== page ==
The issue here was overreach. Littlefinger wanted to marry Sansa and secure his claim to the North, but felt he couldn’t do that while Arya — who didn’t trust him — was around. So he plotted to turn Sansa against Arya, which led the two of them to instead decide to eliminate him. With no truly loyal allies, Littlefinger was defenseless when the Lady of Winterfell turned on him.

This is a problem with Littlefinger’s entire approach to gaining power. He believed the only thing that mattered was the power of the forces you command. But Westeros is a society defined not only by pure power politics, but rather by a series of ethical beliefs and rules of etiquette. There’s an entire school of international relations theory, called constructivism, devoted to explaining the importance of these ideas — and scholars think it applies fairly well to Westeros.

“Social relations in Westeros are sustained as much through bread-breaking rituals, arranged marriages, and promise-keeping as through backstabbing and treachery,” Charli Carpenter, a professor of international relations at the University of Massachusetts Amherst, writes at Foreign Affairs. “The power of such rules is only highlighted by their occasional breach.”

The first of these rules among the Westerosi nobility is loyalty to family. The Starks, a family famous for their commitment to ethical rules, would never turn on each other. Littlefinger did not understand the nature of this belief, and believed he could turn Sansa to his way of thinking. By overestimating the power of fear and power lust, and underestimating the force of Westeros’s moral rules, Littlefinger sealed his fate.
10–8) Olenna Tyrell, Ellaria Sand, and the Greyjoy siblings [TIED] (HBO)

Daenerys’s initial three allies all kicked off season seven as leading members of the world’s most powerful alliance — and ended in disaster. Olenna is dead. Ellaria was forced to watch her daughter die in front of her eyes. And Yara Greyjoy is a prisoner of her uncle Euron, with her brother Theon is on a dangerous mission to rescue her.

What happened here was very simple. These leaders all attempted a strategy called “bandwagoning” — aligning yourself with a stronger power. Ohio State University’s Randall Schweller argues that countries tend to bandwagon with revisionist powers like the Targaryen alliance when they want to strengthen their position in the international system.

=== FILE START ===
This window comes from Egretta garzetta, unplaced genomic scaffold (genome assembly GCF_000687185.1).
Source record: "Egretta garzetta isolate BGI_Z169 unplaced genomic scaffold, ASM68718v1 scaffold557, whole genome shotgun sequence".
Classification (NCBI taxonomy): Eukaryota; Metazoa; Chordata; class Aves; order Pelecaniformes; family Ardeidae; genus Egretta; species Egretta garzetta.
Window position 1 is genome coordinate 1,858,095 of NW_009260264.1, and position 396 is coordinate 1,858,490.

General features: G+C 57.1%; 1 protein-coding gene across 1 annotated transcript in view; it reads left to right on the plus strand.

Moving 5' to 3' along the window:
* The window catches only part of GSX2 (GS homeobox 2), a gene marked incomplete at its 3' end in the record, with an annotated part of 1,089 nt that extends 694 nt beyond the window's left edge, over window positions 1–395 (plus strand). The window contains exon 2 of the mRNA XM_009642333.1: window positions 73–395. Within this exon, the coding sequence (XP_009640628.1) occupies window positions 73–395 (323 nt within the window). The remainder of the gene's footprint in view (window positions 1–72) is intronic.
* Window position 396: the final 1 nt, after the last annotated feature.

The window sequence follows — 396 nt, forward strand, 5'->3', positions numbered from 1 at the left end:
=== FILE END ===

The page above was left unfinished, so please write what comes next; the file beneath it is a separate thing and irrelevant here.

This all made sense at the beginning: Cersei murdered Olenna’s family and destroyed their chance to take over the throne, Ellaria hated the Lannisters, and Yara/Theon needed someone’s help in overthrowing Euron.

But the problem with bandwagoning is that your fortune rises and falls with those of the great power you’ve aligned with. When Daenerys proved too timid and uncreative to win an early victory against Cersei, her allies were the first casualties. Daenerys’s allies overestimated her chances, and paid the price.
7) Tyrion Lannister (HBO)

Tyrion’s situation was a little different from that of the other leaders we’ve talked about so far. His situation wasn’t just about developing a strategy to beat his sister — though he clearly didn’t perform very well on that front. It was, first and foremost, about maintaining his own position as Dany’s Hand and using it to steer her toward the right course of action.

He did all right: He still had his job by the end of the season, and Daenerys clearly trusted him to lead the negotiations with Cersei. But at several times throughout the season, he managed to unnecessarily marginalize himself and weaken his influence with his queen. Tyrion consistently advised Daenerys against deploying her dragons, even after it became clear in the fourth episode that Daenerys wanted to do so. After the success of that episode’s raid on Jaime Lannister’s army, Tyrion had very little credibility to counsel against the dragon raid to rescue Jon, the season’s most epic disaster.

This is a point that Harvard’s Graham Allison emphasizes in his famous book on the 1962 Cuban Missile Crisis, The Essence of Decision. Allison argues that when leaders have decided on a course of action, they want their advisers’ approval rather than advice. Advisers who want influence over future decisions need to provide that approval, and try to shape the decision, rather than openly challenge their leader. Doing so will only marginalize them and lessen their influence.

By counseling against dragon raids all season long, Tyrion burned his own credibility on the subject of dragon raids. The reason he felt so ineffectual for much of the season — and indeed, moped about it on a few occasions — is that he did a bad job reading Daenerys’s opinions and maximizing his influence over her. He’s a very smart man, but he’s still learning how to handle his queen.
6) Arya Stark (HBO)

Arya is the first character we’ve looked at who succeeded at her objectives more than she failed.

Her strategy throughout season seven was simple and consistent: kill her house’s enemies. She began the season by assassinating Walder Frey and all of his male heirs in retaliation for the Red Wedding, and ended it by executing Littlefinger for his (many) crimes against the Starks.